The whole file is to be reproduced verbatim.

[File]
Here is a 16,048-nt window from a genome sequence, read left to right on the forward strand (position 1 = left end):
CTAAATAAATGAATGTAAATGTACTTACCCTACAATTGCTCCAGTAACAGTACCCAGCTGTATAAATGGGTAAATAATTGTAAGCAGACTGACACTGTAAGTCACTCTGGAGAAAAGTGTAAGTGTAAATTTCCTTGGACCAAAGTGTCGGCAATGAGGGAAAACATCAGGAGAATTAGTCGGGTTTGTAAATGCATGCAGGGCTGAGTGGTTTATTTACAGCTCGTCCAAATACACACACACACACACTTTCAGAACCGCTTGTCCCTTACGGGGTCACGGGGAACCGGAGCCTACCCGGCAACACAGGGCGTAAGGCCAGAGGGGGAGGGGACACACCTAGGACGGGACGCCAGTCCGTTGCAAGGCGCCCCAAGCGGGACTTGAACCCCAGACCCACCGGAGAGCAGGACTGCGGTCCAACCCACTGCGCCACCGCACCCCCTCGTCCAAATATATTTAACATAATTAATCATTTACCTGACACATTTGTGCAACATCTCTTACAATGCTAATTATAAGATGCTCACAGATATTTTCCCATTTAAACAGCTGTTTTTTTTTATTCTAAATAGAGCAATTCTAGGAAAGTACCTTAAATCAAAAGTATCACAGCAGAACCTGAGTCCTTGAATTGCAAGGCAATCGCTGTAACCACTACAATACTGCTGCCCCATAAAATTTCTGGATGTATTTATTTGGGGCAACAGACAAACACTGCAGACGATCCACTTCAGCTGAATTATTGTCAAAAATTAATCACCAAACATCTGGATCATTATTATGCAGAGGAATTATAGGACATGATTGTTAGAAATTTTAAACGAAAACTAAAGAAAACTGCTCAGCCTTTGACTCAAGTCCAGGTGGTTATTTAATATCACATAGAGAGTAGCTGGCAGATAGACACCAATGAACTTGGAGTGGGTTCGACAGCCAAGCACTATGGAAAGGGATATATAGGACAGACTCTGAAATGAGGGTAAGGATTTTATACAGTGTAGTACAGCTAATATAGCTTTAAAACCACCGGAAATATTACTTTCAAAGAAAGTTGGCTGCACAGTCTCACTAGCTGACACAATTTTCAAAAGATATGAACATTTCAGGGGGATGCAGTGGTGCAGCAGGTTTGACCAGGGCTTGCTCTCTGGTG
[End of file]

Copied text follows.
Here is a 16,048-nt window from a genome sequence, read left to right on the forward strand (position 1 = left end):
CTAAATAAATGAATGTAAATGTACTTACCCTACAATTGCTCCAGTAACAGTACCCAGCTGTATAAATGGGTAAATAATTGTAAGCAGACTGACACTGTAAGTCACTCTGGAGAAAAGTGTAAGTGTAAATTTCCTTGGACCAAAGTGTCGGCAATGAGGGAAAACATCAGGAGAATTAGTCGGGTTTGTAAATGCATGCAGGGCTGAGTGGTTTATTTACAGCTCGTCCAAATACACACACACACACACTTTCAGAACCGCTTGTCCCTTACGGGGTCACGGGGAACCGGAGCCTACCCGGCAACACAGGGCGTAAGGCCAGAGGGGGAGGGGACACACCTAGGACGGGACGCCAGTCCGTTGCAAGGCGCCCCAAGCGGGACTTGAACCCCAGACCCACCGGAGAGCAGGACTGCGGTCCAACCCACTGCGCCACCGCACCCCCTCGTCCAAATATATTTAACATAATTAATCATTTACCTGACACATTTGTGCAACATCTCTTACAATGCTAATTATAAGATGCTCACAGATATTTTCCCATTTAAACAGCTGTTTTTTTTTATTCTAAATAGAGCAATTCTAGGAAAGTACCTTAAATCAAAAGTATCACAGCAGAACCTGAGTCCTTGAATTGCAAGGCAATCGCTGTAACCACTACAATACTGCTGCCCCATAAAATTTCTGGATGTATTTATTTGGGGCAACAGACAAACACTGCAGACGATCCACTTCAGCTGAATTATTGTCAAAAATTAATCACCAAACATCTGGATCATTATTATGCAGAGGAATTATAGGACATGATTGTTAGAAATTTTAAACGAAAACTAAAGAAAACTGCTCAGCCTTTGACTCAAGTCCAGGTGGTTATTTAATATCACATAGAGAGTAGCTGGCAGATAGACACCAATGAACTTGGAGTGGGTTCGACAGCCAAGCACTATGGAAAGGGATATATAGGACAGACTCTGAAATGAGGGTAAGGATTTTATACAGTGTAGTACAGCTAATATAGCTTTAAAACCACCGGAAATATTACTTTCAAAGAAAGTTGGCTGCACAGTCTCACTAGCTGACACAATTTTCAAAAGATATGAACATTTCAGGGGGATGCAGTGGTGCAGCAGGTTTGACCAGGGCTTGCTCTCTGGTG